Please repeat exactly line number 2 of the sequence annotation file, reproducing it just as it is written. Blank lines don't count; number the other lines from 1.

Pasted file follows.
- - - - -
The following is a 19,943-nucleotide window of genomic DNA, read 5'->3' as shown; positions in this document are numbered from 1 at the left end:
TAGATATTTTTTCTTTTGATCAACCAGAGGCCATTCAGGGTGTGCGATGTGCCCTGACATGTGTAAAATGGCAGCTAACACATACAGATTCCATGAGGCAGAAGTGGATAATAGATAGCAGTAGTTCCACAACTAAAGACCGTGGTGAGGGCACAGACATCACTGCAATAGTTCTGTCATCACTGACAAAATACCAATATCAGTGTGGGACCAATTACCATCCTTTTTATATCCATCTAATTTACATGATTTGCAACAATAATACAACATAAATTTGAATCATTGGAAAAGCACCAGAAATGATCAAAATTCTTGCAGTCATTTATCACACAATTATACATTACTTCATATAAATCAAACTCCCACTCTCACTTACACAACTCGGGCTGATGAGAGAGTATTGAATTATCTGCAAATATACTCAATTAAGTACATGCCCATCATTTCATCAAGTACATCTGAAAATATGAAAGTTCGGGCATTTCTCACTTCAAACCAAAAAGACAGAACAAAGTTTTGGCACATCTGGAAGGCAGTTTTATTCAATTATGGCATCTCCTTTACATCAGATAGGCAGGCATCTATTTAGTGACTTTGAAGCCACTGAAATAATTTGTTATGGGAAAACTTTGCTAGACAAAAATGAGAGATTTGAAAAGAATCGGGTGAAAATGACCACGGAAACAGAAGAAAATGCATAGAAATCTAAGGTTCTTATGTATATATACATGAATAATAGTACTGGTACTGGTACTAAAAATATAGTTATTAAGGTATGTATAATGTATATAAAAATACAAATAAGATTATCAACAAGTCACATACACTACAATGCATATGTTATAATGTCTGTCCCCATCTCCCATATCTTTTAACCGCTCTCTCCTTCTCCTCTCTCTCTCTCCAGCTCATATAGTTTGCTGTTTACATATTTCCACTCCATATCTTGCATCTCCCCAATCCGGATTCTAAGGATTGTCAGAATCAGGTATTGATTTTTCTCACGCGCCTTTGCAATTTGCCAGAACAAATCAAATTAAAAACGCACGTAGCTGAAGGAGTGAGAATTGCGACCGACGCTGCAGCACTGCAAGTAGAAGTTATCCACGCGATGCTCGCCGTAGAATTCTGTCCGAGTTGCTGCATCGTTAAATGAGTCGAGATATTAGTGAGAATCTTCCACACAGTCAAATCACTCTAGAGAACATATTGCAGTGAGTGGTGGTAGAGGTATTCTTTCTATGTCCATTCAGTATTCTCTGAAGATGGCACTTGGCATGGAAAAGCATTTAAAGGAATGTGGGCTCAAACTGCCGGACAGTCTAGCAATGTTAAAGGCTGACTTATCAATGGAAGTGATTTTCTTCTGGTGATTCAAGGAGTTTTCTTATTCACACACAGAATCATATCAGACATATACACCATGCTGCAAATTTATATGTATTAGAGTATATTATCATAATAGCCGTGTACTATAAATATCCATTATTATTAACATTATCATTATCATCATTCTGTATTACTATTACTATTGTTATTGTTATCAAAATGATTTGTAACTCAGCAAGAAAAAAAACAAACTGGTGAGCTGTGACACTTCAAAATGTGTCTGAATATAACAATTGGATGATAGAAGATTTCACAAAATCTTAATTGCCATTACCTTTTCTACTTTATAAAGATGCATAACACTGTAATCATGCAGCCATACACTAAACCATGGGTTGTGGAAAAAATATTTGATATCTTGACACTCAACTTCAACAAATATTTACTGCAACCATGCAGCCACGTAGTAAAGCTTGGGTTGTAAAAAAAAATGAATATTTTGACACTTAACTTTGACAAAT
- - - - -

TAGATATTTTTTCTTTTGATCAACCAGAGGCCATTCAGGGTGTGCGATGTGCCCTGACATGTGTAAAATGGCAGCTAACACATACAGATTCCATGAGGCAGAAGTGGATAATAGATAGCAGTAGTTCCACAACTAAAGACCGTGGTGAGGGCACAGACATCACTGCAATAGTTCTGTCATCACTGACAAAATACCAATATCAGTGTGGGACCAATTACCATCCTTTTTATATCCATCTAATTTACATGATTTGCAACAATAATACAACATAAATTTGAATCATTGGAAAAGCACCAGAAATGATCAAAATTCTTGCAGTCATTTATCACACAATTATACATTACTTCATATAAATCAAACTCCCACTCTCACTTACACAACTCGGGCTGATGAGAGAGTATTGAATTATCTGCAAATATACTCAATTAAGTACATGCCCATCATTTCATCAAGTACATCTGAAAATATGAAAGTTCGGGCATTTCTCACTTCAAACCAAAAAGACAGAACAAAGTTTTGGCACATCTGGAAGGCAGTTTTATTCAATTATGGCATCTCCTTTACATCAGATAGGCAGGCATCTATTTAGTGACTTTGAAGCCACTGAAATAATTTGTTATGGGAAAACTTTGCTAGACAAAAATGAGAGATTTGAAAAGAATCGGGTGAAAATGACCACGGAAACAGAAGAAAATGCATAGAAATCTAAGGTTCTTATGTATATATACATGAATAATAGTACTGGTACTGGTACTAAAAATATAGTTATTAAGGTATGTATAATGTATATAAAAATACAAATAAGATTATCAACAAGTCACATACACTACAATGCATATGTTATAATGTCTGTCCCCATCTCCCATATCTTTTAACCGCTCTCTCCTTCTCCTCTCTCTCTCTCCAGCTCATATAGTTTGCTGTTTACATATTTCCACTCCATATCTTGCATCTCCCCAATCCGGATTCTAAGGATTGTCAGAATCAGGTATTGATTTTTCTCACGCGCCTTTGCAATTTGCCAGAACAAATCAAATTAAAAACGCACGTAGCTGAAGGAGTGAGAATTGCGACCGACGCTGCAGCACTGCAAGTAGAAGTTATCCACGCGATGCTCGCCGTAGAATTCTGTCCGAGTTGCTGCATCGTTAAATGAGTCGAGATATTAGTGAGAATCTTCCACACAGTCAAATCACTCTAGAGAACATATTGCAGTGAGTGGTGGTAGAGGTATTCTTTCTATGTCCATTCAGTATTCTCTGAAGATGGCACTTGGCATGGAAAAGCATTTAAAGGAATGTGGGCTCAAACTGCCGGACAGTCTAGCAATGTTAAAGGCTGACTTATCAATGGAAGTGATTTTCTTCTGGTGATTCAAGGAGTTTTCTTATTCACACACAGAATCATATCAGACATATACACCATGCTGCAAATTTATATGTATTAGAGTATATTATCATAATAGCCGTGTACTATAAATATCCATTATTATTAACATTATCATTATCATCATTCTGTATTACTATTACTATTGTTATTGTTATCAAAATGATTTGTAACTCAGCAAGAAAAAAAACAAACTGGTGAGCTGTGACACTTCAAAATGTGTCTGAATATAACAATTGGATGATAGAAGATTTCACAAAATCTTAATTGCCATTACCTTTTCTACTTTATAAAGATGCATAACACTGTAATCATGCAGCCATACACTAAACCATGGGTTGTGGAAAAAATATTTGATATCTTGACACTCAACTTCAACAAATATTTACTGCAACCATGCAGCCACGTAGTAAAGCTTGGGTTGTAAAAAAAAATGAATATTTTGACACTTAACTTTGACAAAT